- President Donald Trump’s administration released a review of US missile defences on Thursday that totally reimagined how the US will fight nuclear wars.
- Unlike past missile defences that have only tried to protect the US from limited strikes by North Korea or Iran, Trump now looks to confront Russia and allow the US to stop any missile attack.
- Russia already says US missile defences are their reason for buildin insanely dangerous new nuclear weapons, and this will likely make the problem worse.
- The US’s missile defences don’t really work, but the weapons Russia builds to counter them likely do.
- Missile defence is a losing battle in that it destabilizes nuclear parity and costs a ton of money without providing any real safety.
President Donald Trump’s administration released a review of US missile defences on Thursday that totally reimagined how the US will fight nuclear wars, and in doing so made a massive shift towards confronting Russia.
Today, US ballistic missile defence for the homeland takes the form of ground-based interceptors in Alaska and California. But the system doesn’t really work and cost $US40 billion.
Rather than trying to protect the US from more than 1,000 nuclear weapons Russia keeps trained on the country, the US’s ballistic missile defences have been nominally to protect against small states with limited arsenals, like North Korea and Iran.
But that changed on Thursday.
Trump’s vision of nuclear warfighting takes on Russia
“Our goal is simple: To ensure we can detect and destroy any missile launched against the US any time, any place,” Trump said at an event announcing the Missile Defence Review’s release.
Trump’s Missile Defence Review calls for a number of bold new strategies to thwart nuclear and conventional missile attacks on the US that range from innovative, to unlikely, to straight-up science fiction.
Missile defence represents one of the most difficult engineering challenges in defence. It requires tracking a warhead travelling at a dozen times the speed of sound through outer space, sometimes paired with decoys, sometimes dipping and diving at random, and firing a second missile to ram into the warhead.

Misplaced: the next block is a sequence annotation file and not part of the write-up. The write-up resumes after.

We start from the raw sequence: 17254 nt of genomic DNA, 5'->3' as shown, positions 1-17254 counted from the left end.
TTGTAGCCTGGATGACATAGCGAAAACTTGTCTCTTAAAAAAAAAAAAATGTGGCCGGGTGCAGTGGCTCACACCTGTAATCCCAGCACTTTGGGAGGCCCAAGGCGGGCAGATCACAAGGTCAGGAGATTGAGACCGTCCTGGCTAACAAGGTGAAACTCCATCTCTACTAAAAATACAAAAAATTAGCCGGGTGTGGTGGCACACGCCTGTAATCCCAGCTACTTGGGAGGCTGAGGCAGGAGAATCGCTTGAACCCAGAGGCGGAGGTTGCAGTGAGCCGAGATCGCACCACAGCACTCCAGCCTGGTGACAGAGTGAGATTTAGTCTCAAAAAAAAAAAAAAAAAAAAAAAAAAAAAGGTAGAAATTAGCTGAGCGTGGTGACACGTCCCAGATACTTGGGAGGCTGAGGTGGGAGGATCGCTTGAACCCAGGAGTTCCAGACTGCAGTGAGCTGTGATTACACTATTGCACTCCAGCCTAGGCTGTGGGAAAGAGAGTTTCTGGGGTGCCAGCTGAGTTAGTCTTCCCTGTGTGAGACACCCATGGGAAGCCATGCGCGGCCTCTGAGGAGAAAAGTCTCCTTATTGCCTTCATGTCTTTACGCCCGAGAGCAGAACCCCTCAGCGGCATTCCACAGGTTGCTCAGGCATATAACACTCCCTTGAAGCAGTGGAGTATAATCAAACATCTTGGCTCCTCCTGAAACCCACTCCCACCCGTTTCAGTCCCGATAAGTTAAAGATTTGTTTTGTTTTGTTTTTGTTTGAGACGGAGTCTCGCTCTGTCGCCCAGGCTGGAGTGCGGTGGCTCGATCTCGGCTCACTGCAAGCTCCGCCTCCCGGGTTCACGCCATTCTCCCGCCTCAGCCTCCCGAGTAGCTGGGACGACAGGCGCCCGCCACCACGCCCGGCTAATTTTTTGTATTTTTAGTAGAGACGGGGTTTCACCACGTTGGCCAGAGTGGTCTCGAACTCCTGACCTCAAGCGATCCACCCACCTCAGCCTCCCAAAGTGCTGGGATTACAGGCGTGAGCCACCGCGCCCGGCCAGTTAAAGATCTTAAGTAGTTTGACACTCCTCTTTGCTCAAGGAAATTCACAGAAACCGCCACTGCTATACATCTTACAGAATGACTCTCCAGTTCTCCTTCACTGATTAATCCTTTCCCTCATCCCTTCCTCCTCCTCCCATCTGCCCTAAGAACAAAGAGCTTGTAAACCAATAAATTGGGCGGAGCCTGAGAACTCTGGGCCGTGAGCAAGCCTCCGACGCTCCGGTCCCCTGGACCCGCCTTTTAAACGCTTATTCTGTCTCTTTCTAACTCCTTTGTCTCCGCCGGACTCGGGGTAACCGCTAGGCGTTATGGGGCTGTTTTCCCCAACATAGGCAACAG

Essentially, missile defence requires hitting a bullet with a bullet, but the bullets are going many times faster and in space.
To combat this challenge, Trump’s review proposes looking into things like drones with lasers and F-35 fighter jets to shoot down missiles before they leave earth’s atmosphere, space-based interceptors and tracking, and potentially more missile launchers on the ground.
“Given the current ineffectiveness of US BMD, it makes sense to intensify the study of ways to improve it instead of pouring good money after bad into expanding the existing systems,” Bruce Blair, a former US Air Force nuclear missile launch control officer and a research scholar at Princeton, told Business Insider.
But even researching ways to stop Russia’s missiles from hitting the US could spur Moscow to diversify it’s already wildly dangerous nuclear forces, and according to Blair, that brings the world closer to nuclear war.
Russia already states US missile defences as causes for its new nuclear weapons. In March 2018, Russian President Vladimir Putin hyped up no less than four distinct nuclear systems purpose-built to defeat US missile defences.
One of these systems, called the Poseidon, ditched the entire concept of an above-ground missile for an underwater torpedo with 100-200 megatons of nuclear explosive power that could cripple entire continents for decades. Russia routinely talks about this doomsday device as a response to US missile defences.
Additionally, now the US will have to look at every unidentified high-speed undersea movement as a potential world-ending nuclear attack.
“Some of these new weapons deployed in response to BMD have increased the risks of nuclear attack false alarms,” said Blair. “During the Cold War none of the false alarms in the US missile attack warning system rose to the level of real-time presidential notification. By contrast in the past 10 years our warning system has notified presidents on multiple occasions and actually trigger the early stages of the presidential launch protocol.”
Missile defence a losing battle
Opponents of missile defence say that a good offence is the best defence. How has the US kept Russia’s thousands of nukes at bay for decades? Because if Russia ever nuked the US, the US would nuke Russia back with missiles squirreled away in airbases and on submarines.
In this scenario, both countries, and the world, lose.
But missile defence represents another losing battle in the cost it imposes on the US. The Union of Concerned Scientists estimated the US could spend $US300 billion on space-based missile interception without any guarantee the project would work.
Trump’s review suggests using a drone with a laser on it to pick off missiles before they reach space. But an adversary could simply give the missile a mirrored surface or make it rotate in flight to thwart the laser.
The review suggests F-35s can direct missile fires to shoot down the missile before it gets too far, but can the US afford to patrol the Russian airspace with hundred-million-dollar jets around the clock?
According to Blair, such is the simple truth of missile defence. “It is more expensive to build than for advanced adversarial nations to defeat, and their deployment provokes countermeasures that upset the strategic balance and increase the risks of inadvertent or accidental use of nuclear weapons.”
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